AURORA | Aurora Congressman Mike Coffman is introducing legislation that would extend protection status for more than 260,000 Salvadorans living in the U.S., including about 13,000 in Colorado.
The announcement comes after the Temporary Protection Status program was terminated by the Department of Homeland Security earlier this week. Ending the program means more than a quarter-million Salvadoran immigrants would have to self-deport by September 2019 — a portion of the program Coffman said was unrealistic to begin with.
“We need to help people with humanitarian aid where they are instead of having them come to the United States,” Coffman said in a statement. “This program was a really bad idea from the start and is completely unrealistic in thinking that, once here, they would be willing to return to their home countries where conditions may have improved but are still nowhere near the living conditions here in the United States.”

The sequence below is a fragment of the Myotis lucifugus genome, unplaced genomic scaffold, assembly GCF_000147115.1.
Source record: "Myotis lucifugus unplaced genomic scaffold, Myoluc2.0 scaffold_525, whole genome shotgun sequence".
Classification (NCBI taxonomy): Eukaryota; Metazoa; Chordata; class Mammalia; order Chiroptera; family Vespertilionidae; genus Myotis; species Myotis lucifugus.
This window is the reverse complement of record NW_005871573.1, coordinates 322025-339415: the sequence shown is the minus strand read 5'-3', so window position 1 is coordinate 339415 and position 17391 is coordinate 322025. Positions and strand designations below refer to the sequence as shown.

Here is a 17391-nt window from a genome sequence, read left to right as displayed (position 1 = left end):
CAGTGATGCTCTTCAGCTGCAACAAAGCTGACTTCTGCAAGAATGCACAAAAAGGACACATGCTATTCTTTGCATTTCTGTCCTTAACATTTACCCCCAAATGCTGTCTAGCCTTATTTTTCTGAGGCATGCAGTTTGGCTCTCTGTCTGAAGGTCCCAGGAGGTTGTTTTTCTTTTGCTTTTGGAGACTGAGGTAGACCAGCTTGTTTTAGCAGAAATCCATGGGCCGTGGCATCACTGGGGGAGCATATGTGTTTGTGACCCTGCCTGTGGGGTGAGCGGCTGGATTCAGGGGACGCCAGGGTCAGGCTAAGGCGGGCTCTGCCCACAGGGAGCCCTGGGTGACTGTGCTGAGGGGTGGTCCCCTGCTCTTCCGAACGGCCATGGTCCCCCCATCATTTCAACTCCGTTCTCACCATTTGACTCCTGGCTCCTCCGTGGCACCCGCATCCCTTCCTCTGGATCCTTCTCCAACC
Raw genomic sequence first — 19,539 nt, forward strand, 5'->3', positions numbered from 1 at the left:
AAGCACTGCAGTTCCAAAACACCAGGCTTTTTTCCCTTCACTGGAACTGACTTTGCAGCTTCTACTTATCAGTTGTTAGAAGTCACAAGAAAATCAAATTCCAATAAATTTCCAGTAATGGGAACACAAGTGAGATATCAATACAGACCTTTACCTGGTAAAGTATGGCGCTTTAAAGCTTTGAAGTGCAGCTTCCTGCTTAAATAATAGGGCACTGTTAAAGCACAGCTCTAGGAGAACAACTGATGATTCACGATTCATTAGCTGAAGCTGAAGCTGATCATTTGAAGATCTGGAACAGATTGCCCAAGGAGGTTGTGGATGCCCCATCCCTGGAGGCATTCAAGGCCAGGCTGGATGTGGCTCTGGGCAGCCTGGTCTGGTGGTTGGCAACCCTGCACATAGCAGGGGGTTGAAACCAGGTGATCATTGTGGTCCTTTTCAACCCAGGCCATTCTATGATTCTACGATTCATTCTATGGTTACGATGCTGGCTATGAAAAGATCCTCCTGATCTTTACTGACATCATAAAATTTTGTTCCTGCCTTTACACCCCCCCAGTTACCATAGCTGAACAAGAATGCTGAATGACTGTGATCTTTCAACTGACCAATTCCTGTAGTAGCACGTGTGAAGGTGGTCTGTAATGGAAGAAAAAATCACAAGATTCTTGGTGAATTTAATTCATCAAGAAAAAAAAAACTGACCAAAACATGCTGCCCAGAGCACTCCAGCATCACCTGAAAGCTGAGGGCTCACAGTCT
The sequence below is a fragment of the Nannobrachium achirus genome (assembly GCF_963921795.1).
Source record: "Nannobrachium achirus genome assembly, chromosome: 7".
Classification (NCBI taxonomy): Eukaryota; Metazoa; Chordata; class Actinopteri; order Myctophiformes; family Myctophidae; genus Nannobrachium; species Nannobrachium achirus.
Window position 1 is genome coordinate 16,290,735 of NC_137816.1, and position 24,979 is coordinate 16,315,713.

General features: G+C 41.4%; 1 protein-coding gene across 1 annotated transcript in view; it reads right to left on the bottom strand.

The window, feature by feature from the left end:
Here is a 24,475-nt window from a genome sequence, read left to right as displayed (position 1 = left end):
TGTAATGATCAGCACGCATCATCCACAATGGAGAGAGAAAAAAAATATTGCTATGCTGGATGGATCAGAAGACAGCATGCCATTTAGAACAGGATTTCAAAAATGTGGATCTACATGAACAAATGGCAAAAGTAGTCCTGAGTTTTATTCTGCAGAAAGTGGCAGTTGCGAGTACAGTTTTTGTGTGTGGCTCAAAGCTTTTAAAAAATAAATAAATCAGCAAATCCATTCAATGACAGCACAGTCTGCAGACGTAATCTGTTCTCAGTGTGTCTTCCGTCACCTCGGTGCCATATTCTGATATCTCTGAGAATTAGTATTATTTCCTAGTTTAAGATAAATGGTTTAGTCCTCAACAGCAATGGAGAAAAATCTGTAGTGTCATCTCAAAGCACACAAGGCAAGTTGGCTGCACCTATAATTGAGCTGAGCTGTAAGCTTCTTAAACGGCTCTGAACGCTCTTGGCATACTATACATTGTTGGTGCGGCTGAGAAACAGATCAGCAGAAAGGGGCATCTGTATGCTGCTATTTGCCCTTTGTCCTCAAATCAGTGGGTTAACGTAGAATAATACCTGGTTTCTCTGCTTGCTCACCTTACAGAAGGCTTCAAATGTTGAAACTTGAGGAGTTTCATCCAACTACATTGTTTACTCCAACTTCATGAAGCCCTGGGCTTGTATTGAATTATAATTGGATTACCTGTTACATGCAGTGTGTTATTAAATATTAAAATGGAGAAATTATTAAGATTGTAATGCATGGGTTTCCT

One in 4 Salvadoran immigrants in Colorado live in Aurora, according to U.S. Census data. But it’s so far unclear what the Trump administration’s decision on TPS could mean for the community.
Coffman’s legislation would extend TPS for three years. After, qualified enrollees of the program could apply for a “green card.”
“I fully understand the concerns that by converting TPS enrollees into legal immigrants that I would be dramatically increasing the annual limits on green cards,” Coffman said. “But I’m not, since I’m subtracting the number from the annually allowed green cards so the existing caps will remain in place.”
That would mean that the Salvadoran applicants would have preference in obtaining Green Cards over others.
The legislation would also end all future TPS enrollment.